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Webb

The Webbs are first recorded in the history of Chewton Mendip  in 1611 in Widcombe and appear consistently up to the modern era as farmers. There may be a link between a another branch of the Webb family and the Waldegraves  via a daughter of the first earl.

Bob Webb is descended from a different branch again from Bristol. The following funeral announcement provides some background.

Mr G W Webb, a City Missioner (sic) for Fifteen Years

 The funeral of Mr George William Webb of Ashely Down   Road, Bristol, took  place on Saturday. The first part of the service was held Horefield Baptist Chapel. The Rev Emlyn Thomas officiated there and also at the internment at Greenback Cemetery

The mourners were the widow, Messers Harold William and Clifford Webb (sons), Misses Elsie and Grace Webb, Mrs William Webb and Mrs Clifford Webb (daughters-in-law). Mr Bale (son-in-law), Mr Ernest Webb (nephew), Mr and Mrs Walter Webb. Rev and Mrs Frank Webb (brother and sister-in-law). Mr and Mrs Melhuish and Mr and Mrs W. A. Harris (brother-in-law and sister) and Mr William Webb (brother).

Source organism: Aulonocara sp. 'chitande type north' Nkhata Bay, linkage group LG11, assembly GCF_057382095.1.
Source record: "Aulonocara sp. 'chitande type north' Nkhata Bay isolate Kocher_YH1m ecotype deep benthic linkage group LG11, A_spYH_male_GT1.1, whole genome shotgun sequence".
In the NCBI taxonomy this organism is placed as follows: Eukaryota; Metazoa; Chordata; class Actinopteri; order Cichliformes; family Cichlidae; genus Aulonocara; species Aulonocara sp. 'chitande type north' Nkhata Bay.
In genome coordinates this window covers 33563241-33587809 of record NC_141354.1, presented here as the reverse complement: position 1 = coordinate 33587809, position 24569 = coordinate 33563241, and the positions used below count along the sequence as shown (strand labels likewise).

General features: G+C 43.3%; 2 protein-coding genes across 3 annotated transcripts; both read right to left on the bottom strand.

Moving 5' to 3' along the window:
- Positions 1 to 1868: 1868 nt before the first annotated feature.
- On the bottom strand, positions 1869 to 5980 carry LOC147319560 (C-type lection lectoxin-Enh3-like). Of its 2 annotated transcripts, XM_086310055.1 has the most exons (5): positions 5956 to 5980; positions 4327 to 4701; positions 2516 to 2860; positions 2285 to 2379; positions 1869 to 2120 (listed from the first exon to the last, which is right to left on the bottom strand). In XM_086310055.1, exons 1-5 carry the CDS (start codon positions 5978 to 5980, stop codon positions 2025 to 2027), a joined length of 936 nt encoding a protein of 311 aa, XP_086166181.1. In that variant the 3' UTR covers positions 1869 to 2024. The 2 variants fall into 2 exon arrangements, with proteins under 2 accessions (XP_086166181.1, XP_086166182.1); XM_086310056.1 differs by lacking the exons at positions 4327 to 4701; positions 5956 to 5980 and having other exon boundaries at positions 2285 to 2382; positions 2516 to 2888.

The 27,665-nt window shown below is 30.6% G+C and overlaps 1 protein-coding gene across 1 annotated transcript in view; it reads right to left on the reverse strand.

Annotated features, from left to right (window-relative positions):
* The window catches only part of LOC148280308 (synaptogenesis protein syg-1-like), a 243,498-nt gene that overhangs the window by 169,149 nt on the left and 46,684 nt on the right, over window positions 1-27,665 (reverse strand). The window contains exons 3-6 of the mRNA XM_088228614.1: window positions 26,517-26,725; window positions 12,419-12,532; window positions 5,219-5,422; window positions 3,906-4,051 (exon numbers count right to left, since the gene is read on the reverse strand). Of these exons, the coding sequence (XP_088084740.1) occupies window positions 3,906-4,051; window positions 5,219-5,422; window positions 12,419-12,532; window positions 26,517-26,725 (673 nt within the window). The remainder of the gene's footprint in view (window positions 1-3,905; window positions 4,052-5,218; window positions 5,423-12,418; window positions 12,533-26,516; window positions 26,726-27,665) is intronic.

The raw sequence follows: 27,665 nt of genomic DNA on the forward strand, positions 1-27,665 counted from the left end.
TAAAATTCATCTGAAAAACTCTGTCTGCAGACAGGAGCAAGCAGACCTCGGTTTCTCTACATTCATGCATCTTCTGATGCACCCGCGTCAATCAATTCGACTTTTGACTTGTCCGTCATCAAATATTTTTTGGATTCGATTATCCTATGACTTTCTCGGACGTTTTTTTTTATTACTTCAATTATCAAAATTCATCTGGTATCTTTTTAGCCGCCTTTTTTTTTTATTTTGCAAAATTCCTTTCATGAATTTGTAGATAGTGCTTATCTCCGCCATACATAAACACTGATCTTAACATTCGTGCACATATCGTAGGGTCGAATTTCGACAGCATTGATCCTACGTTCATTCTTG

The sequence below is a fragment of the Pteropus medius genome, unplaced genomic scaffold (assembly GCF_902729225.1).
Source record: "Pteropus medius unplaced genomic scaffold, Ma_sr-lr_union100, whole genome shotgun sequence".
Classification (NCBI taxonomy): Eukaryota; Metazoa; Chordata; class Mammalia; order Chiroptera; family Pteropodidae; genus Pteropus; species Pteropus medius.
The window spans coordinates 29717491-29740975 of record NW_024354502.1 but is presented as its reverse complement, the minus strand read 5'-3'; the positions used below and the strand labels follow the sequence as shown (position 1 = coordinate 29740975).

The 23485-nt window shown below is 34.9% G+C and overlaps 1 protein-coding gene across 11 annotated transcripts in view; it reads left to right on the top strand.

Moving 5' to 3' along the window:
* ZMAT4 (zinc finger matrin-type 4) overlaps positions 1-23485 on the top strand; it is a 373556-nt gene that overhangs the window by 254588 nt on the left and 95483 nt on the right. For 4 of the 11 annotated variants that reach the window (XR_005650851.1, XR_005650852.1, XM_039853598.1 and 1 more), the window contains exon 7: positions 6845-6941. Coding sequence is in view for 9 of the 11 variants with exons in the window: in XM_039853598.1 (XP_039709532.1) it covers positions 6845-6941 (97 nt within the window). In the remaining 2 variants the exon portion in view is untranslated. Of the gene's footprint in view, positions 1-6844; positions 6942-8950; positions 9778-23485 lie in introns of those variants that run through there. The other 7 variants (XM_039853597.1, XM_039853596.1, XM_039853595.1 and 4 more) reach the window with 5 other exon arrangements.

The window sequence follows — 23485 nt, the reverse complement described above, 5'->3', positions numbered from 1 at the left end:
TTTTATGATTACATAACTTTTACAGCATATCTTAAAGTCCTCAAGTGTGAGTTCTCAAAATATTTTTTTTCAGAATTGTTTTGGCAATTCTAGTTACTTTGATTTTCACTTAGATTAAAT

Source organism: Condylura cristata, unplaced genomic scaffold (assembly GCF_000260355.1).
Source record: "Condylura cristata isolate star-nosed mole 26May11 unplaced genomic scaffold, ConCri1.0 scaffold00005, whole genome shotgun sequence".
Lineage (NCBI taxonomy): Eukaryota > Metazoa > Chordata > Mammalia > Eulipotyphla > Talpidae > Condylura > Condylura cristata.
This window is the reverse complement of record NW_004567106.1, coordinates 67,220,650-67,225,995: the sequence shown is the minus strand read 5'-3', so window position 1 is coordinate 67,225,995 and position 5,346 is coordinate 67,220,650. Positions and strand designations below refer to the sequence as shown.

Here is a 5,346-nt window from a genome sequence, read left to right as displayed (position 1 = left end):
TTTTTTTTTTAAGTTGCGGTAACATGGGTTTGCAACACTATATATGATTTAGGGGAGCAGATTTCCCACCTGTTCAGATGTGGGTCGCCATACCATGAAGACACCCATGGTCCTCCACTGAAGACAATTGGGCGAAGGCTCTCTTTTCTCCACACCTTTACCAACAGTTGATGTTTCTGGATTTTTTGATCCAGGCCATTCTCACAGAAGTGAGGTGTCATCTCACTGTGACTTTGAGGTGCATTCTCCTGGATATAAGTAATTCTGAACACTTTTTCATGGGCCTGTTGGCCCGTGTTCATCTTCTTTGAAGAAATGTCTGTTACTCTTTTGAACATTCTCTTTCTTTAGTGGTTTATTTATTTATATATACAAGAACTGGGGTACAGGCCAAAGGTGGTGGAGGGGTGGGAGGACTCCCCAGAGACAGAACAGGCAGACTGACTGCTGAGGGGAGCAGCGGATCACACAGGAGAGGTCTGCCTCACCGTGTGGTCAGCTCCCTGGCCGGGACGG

Mr Web was a city missioner with the Bristol City Missionary Society for about 15 years and after leaving the mission continued to take interest in its welfare.

He was a local preacher and for the past 12 years he was engaged as a commercial traveller. He died suddenly at Exeter on one of his journeys.

The funeral arrangements were carried out by Messers R Davies and Son of Horfield.”

The Bristol City Mission still operates from  1 Crofts End Road, Bristol, BS5  7UW.

Research conducted by Mike Matthews shows that George was 26 and married to Flora , also 26, when the 1891 census recorded they lived in 49 East Street, Bedminster.  This site has been redeveloped but it probably was a retail outlet at the time.  Elsie was one year old at the time and George was described as a confectioner.  They were living in 189 Church Road Easton in 1901 when George was described as a City Missionary. Hilda was 3 years old and one son (William Henry) was 10 months old.  They were living at 39 Western Street, Barton Hill in 1911. Harold George was 16, Grace Evelyn was 9  and George Clifford was 3. George was still a missionary at the time. The article  about the burial is undated but the photograph on the back suggests it was taken in the 1920s which is the approximate date of George’s death.

It may be co-incidence but Charles Wesley Harris was a staunch Methodist as well as having a significant role in Mendip Motors which had moved from Cutlers Green to Bristol about the same time.  It is believed that Charles Harris had relatives living in bristol.

Also, a Thomas Melhuish, an accountant from Temple Cloud, bought land, houses and farms in Chewton Mendip from the Kingsmills in 1854.  This may have included Double House and Cutlers Green farm in Chewton Mendip. It is believed that Thomas Melhuish practiced in Bristol.

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